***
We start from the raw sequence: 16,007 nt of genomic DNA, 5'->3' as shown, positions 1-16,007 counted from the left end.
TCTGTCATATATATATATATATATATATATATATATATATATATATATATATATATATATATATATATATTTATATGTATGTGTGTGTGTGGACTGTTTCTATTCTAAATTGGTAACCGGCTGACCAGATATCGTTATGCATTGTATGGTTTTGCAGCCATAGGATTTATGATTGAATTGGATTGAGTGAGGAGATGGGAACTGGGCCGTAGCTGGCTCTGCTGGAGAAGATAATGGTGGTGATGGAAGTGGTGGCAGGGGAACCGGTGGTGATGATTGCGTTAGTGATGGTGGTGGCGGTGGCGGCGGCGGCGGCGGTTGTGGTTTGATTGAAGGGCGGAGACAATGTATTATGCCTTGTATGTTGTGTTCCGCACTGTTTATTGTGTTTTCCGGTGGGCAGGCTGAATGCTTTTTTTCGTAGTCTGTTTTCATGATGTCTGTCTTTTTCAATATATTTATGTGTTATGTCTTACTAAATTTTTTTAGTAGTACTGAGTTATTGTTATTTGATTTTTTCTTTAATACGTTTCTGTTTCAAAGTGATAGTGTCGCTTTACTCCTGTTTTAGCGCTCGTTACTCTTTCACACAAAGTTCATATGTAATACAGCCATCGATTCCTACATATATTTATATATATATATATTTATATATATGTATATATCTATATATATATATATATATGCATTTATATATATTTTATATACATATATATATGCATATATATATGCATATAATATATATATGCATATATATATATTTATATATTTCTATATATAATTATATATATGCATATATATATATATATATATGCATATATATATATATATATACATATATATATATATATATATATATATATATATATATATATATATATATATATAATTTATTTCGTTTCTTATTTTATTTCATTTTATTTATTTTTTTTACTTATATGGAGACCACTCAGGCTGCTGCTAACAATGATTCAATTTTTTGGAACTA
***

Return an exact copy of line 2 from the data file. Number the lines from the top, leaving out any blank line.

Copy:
TCTGTCATATATATATATATATATATATATATATATATATATATATATATATATATATATATATATATATTTATATGTATGTGTGTGTGTGGACTGTTTCTATTCTAAATTGGTAACCGGCTGACCAGATATCGTTATGCATTGTATGGTTTTGCAGCCATAGGATTTATGATTGAATTGGATTGAGTGAGGAGATGGGAACTGGGCCGTAGCTGGCTCTGCTGGAGAAGATAATGGTGGTGATGGAAGTGGTGGCAGGGGAACCGGTGGTGATGATTGCGTTAGTGATGGTGGTGGCGGTGGCGGCGGCGGCGGCGGTTGTGGTTTGATTGAAGGGCGGAGACAATGTATTATGCCTTGTATGTTGTGTTCCGCACTGTTTATTGTGTTTTCCGGTGGGCAGGCTGAATGCTTTTTTTCGTAGTCTGTTTTCATGATGTCTGTCTTTTTCAATATATTTATGTGTTATGTCTTACTAAATTTTTTTAGTAGTACTGAGTTATTGTTATTTGATTTTTTCTTTAATACGTTTCTGTTTCAAAGTGATAGTGTCGCTTTACTCCTGTTTTAGCGCTCGTTACTCTTTCACACAAAGTTCATATGTAATACAGCCATCGATTCCTACATATATTTATATATATATATATTTATATATATGTATATATCTATATATATATATATATATGCATTTATATATATTTTATATACATATATATATGCATATATATATGCATATAATATATATATGCATATATATATATTTATATATTTCTATATATAATTATATATATGCATATATATATATATATATATGCATATATATATATATATATACATATATATATATATATATATATATATATATATATATATATATATATATATATAATTTATTTCGTTTCTTATTTTATTTCATTTTATTTATTTTTTTTACTTATATGGAGACCACTCAGGCTGCTGCTAACAATGATTCAATTTTTTGGAACTA